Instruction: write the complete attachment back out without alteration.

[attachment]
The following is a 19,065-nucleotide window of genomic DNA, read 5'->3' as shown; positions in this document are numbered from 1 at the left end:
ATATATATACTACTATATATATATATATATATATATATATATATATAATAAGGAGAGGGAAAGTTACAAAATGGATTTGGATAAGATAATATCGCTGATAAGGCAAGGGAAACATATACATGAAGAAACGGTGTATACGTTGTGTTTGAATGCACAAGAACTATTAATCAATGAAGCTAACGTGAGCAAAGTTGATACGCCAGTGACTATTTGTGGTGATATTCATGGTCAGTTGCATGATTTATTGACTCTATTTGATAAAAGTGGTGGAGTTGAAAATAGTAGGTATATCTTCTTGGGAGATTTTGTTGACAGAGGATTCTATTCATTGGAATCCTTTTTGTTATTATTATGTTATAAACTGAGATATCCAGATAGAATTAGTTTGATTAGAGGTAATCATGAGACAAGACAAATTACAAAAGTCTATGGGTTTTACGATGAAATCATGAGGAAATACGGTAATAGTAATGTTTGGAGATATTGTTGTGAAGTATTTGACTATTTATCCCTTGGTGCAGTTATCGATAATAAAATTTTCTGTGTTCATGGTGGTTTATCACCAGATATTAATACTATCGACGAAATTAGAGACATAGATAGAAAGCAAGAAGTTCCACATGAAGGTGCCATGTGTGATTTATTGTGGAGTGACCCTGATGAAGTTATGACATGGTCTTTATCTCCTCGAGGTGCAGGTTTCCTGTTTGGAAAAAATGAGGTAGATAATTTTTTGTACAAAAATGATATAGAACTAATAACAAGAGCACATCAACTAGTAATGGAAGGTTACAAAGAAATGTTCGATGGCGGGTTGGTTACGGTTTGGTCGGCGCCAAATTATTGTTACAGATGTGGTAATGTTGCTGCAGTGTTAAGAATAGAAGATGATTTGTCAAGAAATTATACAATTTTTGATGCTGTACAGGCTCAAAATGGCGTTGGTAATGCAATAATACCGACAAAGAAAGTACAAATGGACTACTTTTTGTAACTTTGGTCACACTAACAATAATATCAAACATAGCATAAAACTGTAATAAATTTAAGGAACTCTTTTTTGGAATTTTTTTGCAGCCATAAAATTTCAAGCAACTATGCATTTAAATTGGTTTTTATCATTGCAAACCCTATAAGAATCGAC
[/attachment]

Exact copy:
The following is a 19,065-nucleotide window of genomic DNA, read 5'->3' as shown; positions in this document are numbered from 1 at the left end:
ATATATATACTACTATATATATATATATATATATATATATATATATAATAAGGAGAGGGAAAGTTACAAAATGGATTTGGATAAGATAATATCGCTGATAAGGCAAGGGAAACATATACATGAAGAAACGGTGTATACGTTGTGTTTGAATGCACAAGAACTATTAATCAATGAAGCTAACGTGAGCAAAGTTGATACGCCAGTGACTATTTGTGGTGATATTCATGGTCAGTTGCATGATTTATTGACTCTATTTGATAAAAGTGGTGGAGTTGAAAATAGTAGGTATATCTTCTTGGGAGATTTTGTTGACAGAGGATTCTATTCATTGGAATCCTTTTTGTTATTATTATGTTATAAACTGAGATATCCAGATAGAATTAGTTTGATTAGAGGTAATCATGAGACAAGACAAATTACAAAAGTCTATGGGTTTTACGATGAAATCATGAGGAAATACGGTAATAGTAATGTTTGGAGATATTGTTGTGAAGTATTTGACTATTTATCCCTTGGTGCAGTTATCGATAATAAAATTTTCTGTGTTCATGGTGGTTTATCACCAGATATTAATACTATCGACGAAATTAGAGACATAGATAGAAAGCAAGAAGTTCCACATGAAGGTGCCATGTGTGATTTATTGTGGAGTGACCCTGATGAAGTTATGACATGGTCTTTATCTCCTCGAGGTGCAGGTTTCCTGTTTGGAAAAAATGAGGTAGATAATTTTTTGTACAAAAATGATATAGAACTAATAACAAGAGCACATCAACTAGTAATGGAAGGTTACAAAGAAATGTTCGATGGCGGGTTGGTTACGGTTTGGTCGGCGCCAAATTATTGTTACAGATGTGGTAATGTTGCTGCAGTGTTAAGAATAGAAGATGATTTGTCAAGAAATTATACAATTTTTGATGCTGTACAGGCTCAAAATGGCGTTGGTAATGCAATAATACCGACAAAGAAAGTACAAATGGACTACTTTTTGTAACTTTGGTCACACTAACAATAATATCAAACATAGCATAAAACTGTAATAAATTTAAGGAACTCTTTTTTGGAATTTTTTTGCAGCCATAAAATTTCAAGCAACTATGCATTTAAATTGGTTTTTATCATTGCAAACCCTATAAGAATCGAC